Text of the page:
Restaurants, bars taking wait-and-see approach to minimum wage hike
If you make minimum wage in Alberta you'll be getting a raise on Oct. 1.
As part of its pledge to bring the minimum wage to $15 by 2018, the Alberta government is hiking the current minimum from $11.20 to $12.20 effective Saturday.
As well, the current $10.70 per hour minimum for liquor servers is being eliminated, so that the minimum wage for liquor servers will now be $12.20. Waiters, waitresses, bartenders and other workers who serve liquor have traditionally been paid a lower minimum wage in Alberta because they also earn tips from customers.
Tom Goodman, general manager at the Underground Tap and Grill in downtown Edmonton, has only just arrived from the United Kingdom. On the job for less than a month, he's trying to get up to speed about Alberta's labour laws.
"It's very different to England," said Goodman. "Servers here actually make tips when they serve customers, whereas in England it's not really a tipping culture so their wage is their wage and that's pretty much what they take home."
Goodman isn't entirely sure what the wage increase means for the Underground's bottom line but he expects it will have a big impact on everyone, not just restaurants and bars.
Will food and drink prices rise?
He said he doesn't know yet how the owners of the establishment will handle the increase.
"I'm waiting to hear from head office whether we are going to be increasing our prices along with this ... or if we'll stick to where we are at the moment."
Goodman also wonders if this may have an effect on how much customers tip.
"Because people will know [servers are] getting paid more, will they be tipping less?"
Goodman doesn't anticipate the business will have to lay off any staff as a result of the wage hike.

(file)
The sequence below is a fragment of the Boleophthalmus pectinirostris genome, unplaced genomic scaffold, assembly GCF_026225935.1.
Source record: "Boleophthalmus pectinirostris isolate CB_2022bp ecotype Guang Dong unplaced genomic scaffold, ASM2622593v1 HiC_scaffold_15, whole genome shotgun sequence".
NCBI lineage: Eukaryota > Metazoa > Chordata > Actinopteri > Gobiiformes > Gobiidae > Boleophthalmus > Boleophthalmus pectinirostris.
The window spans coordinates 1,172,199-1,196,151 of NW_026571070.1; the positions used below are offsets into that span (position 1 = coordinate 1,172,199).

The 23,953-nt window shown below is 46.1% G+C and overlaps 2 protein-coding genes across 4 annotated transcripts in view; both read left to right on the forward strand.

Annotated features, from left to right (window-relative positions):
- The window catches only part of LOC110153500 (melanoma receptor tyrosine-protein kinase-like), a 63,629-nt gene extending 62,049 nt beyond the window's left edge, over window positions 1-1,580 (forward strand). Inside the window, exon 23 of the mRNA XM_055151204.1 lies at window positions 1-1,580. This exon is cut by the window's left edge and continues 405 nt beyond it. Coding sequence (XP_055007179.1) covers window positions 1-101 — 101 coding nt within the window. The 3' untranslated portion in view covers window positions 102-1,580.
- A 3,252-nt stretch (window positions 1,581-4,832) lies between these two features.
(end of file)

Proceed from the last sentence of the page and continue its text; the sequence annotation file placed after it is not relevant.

Jamie Ferland, managing partner at State and Main on Jasper Avenue, is in the same boat.
"No, we're not doing any layoffs," said Ferland. "I mean there's a little bit of restructuring as far as scheduling goes, but just kind of picking our times better and mostly efficiency-based stuff."
Overall, Ferland isn't too concerned about the wage hike for servers.
"They're worth so much more to us than that, it only makes sense. A lot of restaurants are going to have different ways to deal with this. In the next little while it's going to be interesting."
Higher wages will be a test
Ferland figures this will be a test for restaurants and bars.
"I think each restaurant is either going to become better because of it, become more efficient and figure themselves out or I think they'll be left behind."
And while people might think the wage hike would be welcomed by servers, Ferland says his staff are split on the increase.
"It's about 50/50, I would say. Some people are a little worried about hours and that kind of stuff ... the $1.50 for them doesn't mean as much, say, as someone working at a minimum wage job where they don't get tips."
The minimum wage increase has been opposed by industry groups, including Restaurants Canada, and the Canadian Federation of Independent Business.